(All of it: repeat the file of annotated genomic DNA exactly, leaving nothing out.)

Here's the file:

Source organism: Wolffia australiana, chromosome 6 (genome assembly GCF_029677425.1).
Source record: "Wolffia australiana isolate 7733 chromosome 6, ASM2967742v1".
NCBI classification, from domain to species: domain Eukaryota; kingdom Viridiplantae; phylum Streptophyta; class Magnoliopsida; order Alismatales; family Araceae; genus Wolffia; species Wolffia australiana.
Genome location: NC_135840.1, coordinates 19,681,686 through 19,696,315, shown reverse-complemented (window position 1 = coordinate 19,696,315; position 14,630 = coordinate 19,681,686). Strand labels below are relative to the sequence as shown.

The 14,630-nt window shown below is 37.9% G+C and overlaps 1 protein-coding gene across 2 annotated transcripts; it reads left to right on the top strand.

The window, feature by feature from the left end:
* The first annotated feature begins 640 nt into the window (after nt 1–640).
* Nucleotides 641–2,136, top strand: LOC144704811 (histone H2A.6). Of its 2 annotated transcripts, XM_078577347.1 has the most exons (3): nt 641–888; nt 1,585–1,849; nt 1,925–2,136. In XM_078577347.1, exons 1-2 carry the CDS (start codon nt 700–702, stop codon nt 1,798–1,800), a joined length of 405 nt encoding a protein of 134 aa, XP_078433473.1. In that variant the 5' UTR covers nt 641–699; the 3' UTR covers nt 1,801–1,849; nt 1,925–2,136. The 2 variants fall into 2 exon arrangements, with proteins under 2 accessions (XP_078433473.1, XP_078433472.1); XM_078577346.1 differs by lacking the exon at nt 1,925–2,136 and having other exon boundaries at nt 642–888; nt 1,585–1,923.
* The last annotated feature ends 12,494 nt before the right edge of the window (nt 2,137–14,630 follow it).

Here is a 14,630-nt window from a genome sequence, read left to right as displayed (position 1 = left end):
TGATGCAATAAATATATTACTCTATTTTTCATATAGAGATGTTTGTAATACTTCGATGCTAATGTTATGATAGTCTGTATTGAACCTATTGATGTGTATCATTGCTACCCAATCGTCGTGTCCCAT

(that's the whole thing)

Source organism: Wolffia australiana, chromosome 6 (genome assembly GCF_029677425.1).
Source record: "Wolffia australiana isolate 7733 chromosome 6, ASM2967742v1".
NCBI classification, from domain to species: domain Eukaryota; kingdom Viridiplantae; phylum Streptophyta; class Magnoliopsida; order Alismatales; family Araceae; genus Wolffia; species Wolffia australiana.
Genome location: NC_135840.1, coordinates 19,681,686 through 19,696,315, shown reverse-complemented (window position 1 = coordinate 19,696,315; position 14,630 = coordinate 19,681,686). Strand labels below are relative to the sequence as shown.

The 14,630-nt window shown below is 37.9% G+C and overlaps 1 protein-coding gene across 2 annotated transcripts; it reads left to right on the top strand.

The window, feature by feature from the left end:
* The first annotated feature begins 640 nt into the window (after nt 1–640).
* Nucleotides 641–2,136, top strand: LOC144704811 (histone H2A.6). Of its 2 annotated transcripts, XM_078577347.1 has the most exons (3): nt 641–888; nt 1,585–1,849; nt 1,925–2,136. In XM_078577347.1, exons 1-2 carry the CDS (start codon nt 700–702, stop codon nt 1,798–1,800), a joined length of 405 nt encoding a protein of 134 aa, XP_078433473.1. In that variant the 5' UTR covers nt 641–699; the 3' UTR covers nt 1,801–1,849; nt 1,925–2,136. The 2 variants fall into 2 exon arrangements, with proteins under 2 accessions (XP_078433473.1, XP_078433472.1); XM_078577346.1 differs by lacking the exon at nt 1,925–2,136 and having other exon boundaries at nt 642–888; nt 1,585–1,923.
* The last annotated feature ends 12,494 nt before the right edge of the window (nt 2,137–14,630 follow it).

Here is a 14,630-nt window from a genome sequence, read left to right as displayed (position 1 = left end):
TGATGCAATAAATATATTACTCTATTTTTCATATAGAGATGTTTGTAATACTTCGATGCTAATGTTATGATAGTCTGTATTGAACCTATTGATGTGTATCATTGCTACCCAATCGTCGTGTCCCAT